I recently listened to an interesting podcast interview with Bryan Lawrence, founder of Oakcliff Capital, who went into detail about his investment framework. He really impressed me with his clarity of mind and his ability to get straight to the heart of every investment topic, not to mention Oakcliff’s excellent returns.
Lawrence, who is also a friend of Guy Spier, very rarely gives interviews or speeches, so I took the opportunity to synthesize his investment principles in order to integrate them into my approach.
The filter in five questions
Lawrence’s investment framework is based on a filter of five questions. Let’s analyze them one by one.
The first question is: Do we understand this profession?
It is no coincidence that this question comes first. Let’s think about it; is it really wise to continue analyzing a company if you do not fully understand its business model? The answer to a question like how does a business make money is paramount and if the business is too difficult to understand or is too far outside the boundary of our circle of competence, we can just do what Buffett does in this case. That is, we put it in the “too hard” pile.
Understanding a company is much more than reading the business section of its latest annual report. Investors should try as much as possible to get first-hand information about it, such as talking with its customers, suppliers and executives. Analyzing its competitors is also crucial in order to understand if the company has competitive advantages and to what extent it resists their external attacks.
The second question is: Is it a big company?
Everyone wants to own a great business, but what does that really mean? For Lawrence, the definition of a great company is one that has sustainable cash flow, which is equivalent to saying a company that has strong competitive advantages.
A simple test he always performs is to ask if the company’s customers are getting (or at least perceiving) more value than they are paying for. No company in the world can maintain its dominant position if its customers feel that they could potentially get a better deal elsewhere.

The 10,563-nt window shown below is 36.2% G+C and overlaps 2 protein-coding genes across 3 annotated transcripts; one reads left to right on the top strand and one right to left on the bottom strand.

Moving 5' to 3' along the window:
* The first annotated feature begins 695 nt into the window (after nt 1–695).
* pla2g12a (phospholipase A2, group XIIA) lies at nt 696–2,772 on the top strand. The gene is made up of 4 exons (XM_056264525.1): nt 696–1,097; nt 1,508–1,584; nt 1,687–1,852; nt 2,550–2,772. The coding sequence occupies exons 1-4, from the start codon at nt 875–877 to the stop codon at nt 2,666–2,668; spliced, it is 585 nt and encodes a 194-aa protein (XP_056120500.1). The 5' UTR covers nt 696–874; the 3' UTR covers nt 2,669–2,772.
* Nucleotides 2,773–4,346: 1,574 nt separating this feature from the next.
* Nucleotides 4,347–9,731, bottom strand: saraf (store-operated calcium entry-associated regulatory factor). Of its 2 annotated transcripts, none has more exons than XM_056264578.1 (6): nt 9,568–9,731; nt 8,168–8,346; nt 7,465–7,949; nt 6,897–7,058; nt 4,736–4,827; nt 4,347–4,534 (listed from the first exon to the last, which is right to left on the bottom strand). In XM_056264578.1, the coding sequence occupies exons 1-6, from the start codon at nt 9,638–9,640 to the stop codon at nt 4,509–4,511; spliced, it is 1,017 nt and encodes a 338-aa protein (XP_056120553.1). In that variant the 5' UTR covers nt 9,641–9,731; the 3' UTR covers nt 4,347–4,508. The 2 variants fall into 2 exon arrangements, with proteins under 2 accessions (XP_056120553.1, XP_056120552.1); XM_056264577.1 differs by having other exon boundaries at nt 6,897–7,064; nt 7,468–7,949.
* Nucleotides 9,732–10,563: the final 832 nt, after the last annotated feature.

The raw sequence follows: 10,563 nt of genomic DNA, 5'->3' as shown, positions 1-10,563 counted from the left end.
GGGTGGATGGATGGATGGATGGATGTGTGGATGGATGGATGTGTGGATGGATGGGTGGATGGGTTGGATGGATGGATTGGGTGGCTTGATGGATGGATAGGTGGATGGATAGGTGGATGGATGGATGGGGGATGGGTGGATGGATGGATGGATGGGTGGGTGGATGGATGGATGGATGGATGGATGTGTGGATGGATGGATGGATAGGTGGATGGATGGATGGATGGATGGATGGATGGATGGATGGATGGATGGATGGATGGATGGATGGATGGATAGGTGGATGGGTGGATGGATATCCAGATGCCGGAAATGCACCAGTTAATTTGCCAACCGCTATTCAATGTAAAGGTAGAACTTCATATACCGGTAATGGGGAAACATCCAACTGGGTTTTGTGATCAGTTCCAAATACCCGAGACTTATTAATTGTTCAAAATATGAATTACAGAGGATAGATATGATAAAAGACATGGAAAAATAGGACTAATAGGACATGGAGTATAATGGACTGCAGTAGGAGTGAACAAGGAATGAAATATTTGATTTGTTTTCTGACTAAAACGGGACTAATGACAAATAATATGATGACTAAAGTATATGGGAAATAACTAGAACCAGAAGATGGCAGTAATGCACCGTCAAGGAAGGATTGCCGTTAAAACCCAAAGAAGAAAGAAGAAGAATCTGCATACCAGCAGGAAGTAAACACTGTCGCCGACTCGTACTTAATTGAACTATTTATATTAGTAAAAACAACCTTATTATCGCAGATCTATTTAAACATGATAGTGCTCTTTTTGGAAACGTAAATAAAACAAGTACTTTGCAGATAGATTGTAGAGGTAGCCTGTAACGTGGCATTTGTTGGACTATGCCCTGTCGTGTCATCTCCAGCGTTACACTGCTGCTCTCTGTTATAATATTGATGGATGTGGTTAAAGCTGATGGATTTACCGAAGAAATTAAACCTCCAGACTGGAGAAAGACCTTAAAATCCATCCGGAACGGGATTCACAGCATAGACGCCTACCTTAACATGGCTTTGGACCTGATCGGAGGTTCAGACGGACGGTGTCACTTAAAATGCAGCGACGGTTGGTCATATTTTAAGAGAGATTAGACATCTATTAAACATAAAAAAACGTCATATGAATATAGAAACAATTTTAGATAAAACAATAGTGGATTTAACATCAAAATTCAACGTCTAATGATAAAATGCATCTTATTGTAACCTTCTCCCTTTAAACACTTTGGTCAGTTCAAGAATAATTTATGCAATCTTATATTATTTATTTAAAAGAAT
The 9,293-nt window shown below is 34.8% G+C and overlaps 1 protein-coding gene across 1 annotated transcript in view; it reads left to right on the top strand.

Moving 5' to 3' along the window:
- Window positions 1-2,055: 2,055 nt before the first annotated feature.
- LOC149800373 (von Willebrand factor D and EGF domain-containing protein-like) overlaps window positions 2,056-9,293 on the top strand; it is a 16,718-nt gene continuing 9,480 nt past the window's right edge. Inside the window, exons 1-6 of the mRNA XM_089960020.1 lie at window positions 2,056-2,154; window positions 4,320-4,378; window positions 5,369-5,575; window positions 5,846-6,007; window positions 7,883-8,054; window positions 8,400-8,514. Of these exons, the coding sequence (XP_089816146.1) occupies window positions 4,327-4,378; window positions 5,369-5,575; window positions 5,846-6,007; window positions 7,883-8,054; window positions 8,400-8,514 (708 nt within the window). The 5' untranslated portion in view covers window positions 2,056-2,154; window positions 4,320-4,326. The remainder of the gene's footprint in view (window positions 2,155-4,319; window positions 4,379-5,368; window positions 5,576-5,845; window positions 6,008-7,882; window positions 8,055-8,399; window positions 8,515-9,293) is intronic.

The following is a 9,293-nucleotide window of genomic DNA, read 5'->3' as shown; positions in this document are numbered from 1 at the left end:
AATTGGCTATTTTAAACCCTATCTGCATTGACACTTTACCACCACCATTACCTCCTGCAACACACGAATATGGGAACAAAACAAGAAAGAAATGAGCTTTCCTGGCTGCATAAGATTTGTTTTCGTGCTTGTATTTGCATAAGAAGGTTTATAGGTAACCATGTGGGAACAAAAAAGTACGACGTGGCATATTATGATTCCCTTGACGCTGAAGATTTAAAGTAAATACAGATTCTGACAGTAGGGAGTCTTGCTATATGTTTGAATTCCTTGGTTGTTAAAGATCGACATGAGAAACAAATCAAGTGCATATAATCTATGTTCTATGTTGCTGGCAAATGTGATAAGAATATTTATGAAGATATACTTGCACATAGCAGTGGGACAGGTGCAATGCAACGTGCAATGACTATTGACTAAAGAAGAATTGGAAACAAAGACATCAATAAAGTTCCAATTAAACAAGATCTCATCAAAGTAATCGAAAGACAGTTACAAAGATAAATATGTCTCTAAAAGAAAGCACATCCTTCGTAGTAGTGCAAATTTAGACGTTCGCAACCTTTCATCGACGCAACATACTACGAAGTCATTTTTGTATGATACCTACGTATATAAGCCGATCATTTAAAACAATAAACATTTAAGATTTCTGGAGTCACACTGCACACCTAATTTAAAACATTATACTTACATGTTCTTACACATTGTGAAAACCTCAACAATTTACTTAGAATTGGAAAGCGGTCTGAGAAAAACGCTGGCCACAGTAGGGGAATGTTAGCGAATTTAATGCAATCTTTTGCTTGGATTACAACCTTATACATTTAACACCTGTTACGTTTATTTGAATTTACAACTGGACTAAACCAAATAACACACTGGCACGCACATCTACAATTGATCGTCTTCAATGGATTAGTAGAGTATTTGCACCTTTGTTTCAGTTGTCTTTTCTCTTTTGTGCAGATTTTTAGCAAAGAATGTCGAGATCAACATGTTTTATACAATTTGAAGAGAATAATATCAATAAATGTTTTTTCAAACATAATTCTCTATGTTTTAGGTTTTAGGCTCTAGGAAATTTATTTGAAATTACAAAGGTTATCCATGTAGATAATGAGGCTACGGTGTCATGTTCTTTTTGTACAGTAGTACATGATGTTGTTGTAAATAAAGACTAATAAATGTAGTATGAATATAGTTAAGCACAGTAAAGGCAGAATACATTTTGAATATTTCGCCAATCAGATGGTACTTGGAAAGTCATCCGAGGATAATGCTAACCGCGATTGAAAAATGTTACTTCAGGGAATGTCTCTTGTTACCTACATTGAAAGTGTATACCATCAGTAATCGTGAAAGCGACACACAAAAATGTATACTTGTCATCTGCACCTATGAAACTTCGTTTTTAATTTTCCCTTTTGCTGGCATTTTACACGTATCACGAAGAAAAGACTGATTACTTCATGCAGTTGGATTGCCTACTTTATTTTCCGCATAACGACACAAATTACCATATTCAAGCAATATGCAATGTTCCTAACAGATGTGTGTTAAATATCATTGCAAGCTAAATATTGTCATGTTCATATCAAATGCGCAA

An example of his portfolio that he provides is Guidewire Software Inc. (GWRE, Financial). The company, which provides software for the insurance industry, isn’t usually high on the watchlists of other big investors, but what makes it so attractive to him is the fact that most large American insurers, such as Allstate Corp. (EVERYTHING, Financial), cannot function without their products.
Its customers are unlikely to switch to a competitor anytime soon, as it would mean large costs of switching and retraining their employees on a new software product, potentially incurring frequent downtime, and so on.
Other sources of sustainability are, for example, being the low-cost supplier in a specific field (better, of course, if the low costs come from structural reasons) and being part of a duopoly or a monopoly.
The third question is: does it have a management aligned with us (the shareholders)?
Even if a company meets the first two filters, investors still need to understand whether management is shareholder-friendly. Do they have a stake in the business? Are our interests aligned with theirs?
There are, unfortunately, many examples of good companies run by competent management where minority shareholders do not have the chance to be rewarded for their investment and patience. Complicated shareholding structures, murky corporate operations, and lack of profit-sharing plans are signs that you are unlikely to participate in the success of the business.
The fourth question is: is it cheap?
For Lawrence, it’s all about cash flow. The real question is: is the projected cumulative cash flow that the company will earn in the future greater than the current capitalization?
This point probably needs no explanation, but there is clearly still a price at which even a large company with a strong competitive advantage becomes a bad investment.
The fifth and final question is: is there a temporary misconception about making it cheap?
It’s not something every investor normally worries about, but I thought it was smart. If we know that the company sells at a low price, can we also say why? It means being able to fully understand the prevailing view of the market and ask yourself, “Am I wrong or are they?”
Another important aspect of this question is timing. If we know why there is such a large price gap between the current price and the intrinsic value, we can probably also determine when the misconception, and therefore the price gap, will be eliminated (in one direction or in the other).
It comes down to asking if there is a catalyst and, more importantly, how long we have to wait to realize our returns. Indeed, what really matters is not the absolute return, but the internal rate of return of the investment, which indicates how profitable it will be.
Finally, let’s look
warren buffet The four famous filters of (Trades, Portfolio) to see how close they are to Lawrence’s.
“Charlie and I look for companies that have a) a business we understand; b) a favorable long-term economy; c) competent and trustworthy management; and d) reasonable price,” Buffett said.
All great investors have something in common. In this case, there is a large overlap.
Lawrence’s Investment Screener is a powerful tool that can be used to screen the market to find the right investments. Its fairly concentrated portfolio (consisting of just 10 stocks) speaks to the rigor of its “entry” rules and shows how difficult it is to find truly exceptional investments.
Above all, his questions can help force us to look at what really matters when researching a business and ignore information that has too short a shelf life.